Five Modern Times Virtues That Are Lost on Indonesians
Returning from overseas, I couldn’t help falling into the trap of comparing traits between Indonesians and the westerners. From my casual observation both before and after I went there, these are the virtues that are lost on Indonesians (yours truly included, oftentimes).
Holding doors for the person behind us. I encountered this gesture of goodwill all the time while I was in the U.S. The person in front holds the door for the person behind him/her. Not willing to be left out, the person behind then reciprocates by saying thank you. How simple and elegant is that?
- Queuing. Need I say more on this? If you still need an example, head to your closest wedding reception event and witness for yourself how this virtue has long left us as a nation. Strangely, its prevalence is inversely related with the offending party’s collective intelligence level.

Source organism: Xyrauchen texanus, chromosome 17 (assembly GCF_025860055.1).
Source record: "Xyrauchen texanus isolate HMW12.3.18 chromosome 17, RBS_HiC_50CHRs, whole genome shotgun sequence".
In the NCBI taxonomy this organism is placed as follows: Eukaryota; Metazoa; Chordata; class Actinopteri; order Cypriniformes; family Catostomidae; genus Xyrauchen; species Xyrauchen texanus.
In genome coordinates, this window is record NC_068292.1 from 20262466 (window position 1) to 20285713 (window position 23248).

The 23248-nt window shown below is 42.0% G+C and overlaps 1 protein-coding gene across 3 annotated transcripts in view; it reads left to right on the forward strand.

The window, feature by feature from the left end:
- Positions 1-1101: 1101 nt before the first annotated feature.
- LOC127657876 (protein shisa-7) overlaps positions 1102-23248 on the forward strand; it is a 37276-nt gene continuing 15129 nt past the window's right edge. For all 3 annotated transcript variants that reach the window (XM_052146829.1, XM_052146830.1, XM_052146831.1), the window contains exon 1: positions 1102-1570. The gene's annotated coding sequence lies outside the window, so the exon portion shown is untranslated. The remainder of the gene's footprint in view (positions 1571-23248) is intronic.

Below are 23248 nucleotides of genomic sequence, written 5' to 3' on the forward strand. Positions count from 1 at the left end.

- Giving priority to people getting out of an elevator/bus. I know that you’re always in a hurry, but everyone’s day will roll along faster if you actually allow us who are inside to get out first. After all, the elevator/bus is a confined space, you know.
Cleaning after ourselves after using public restrooms. Am I the only one around here that makes sure that I leave restroom stalls in a dry, wiped, and flushed state? It’s a public facility, guys. A little courtesy is civil.
- Common sense. This is as much as a virtue as the previous ones, but I think this is lost on many Indonesians too. How many people cross the street when the traffic light is showing green for the vehicles? How many park their cars right in front of somebody else”s driveway?
There you have it, five small things that everyone should know and do to make lives better for everyone as a whole.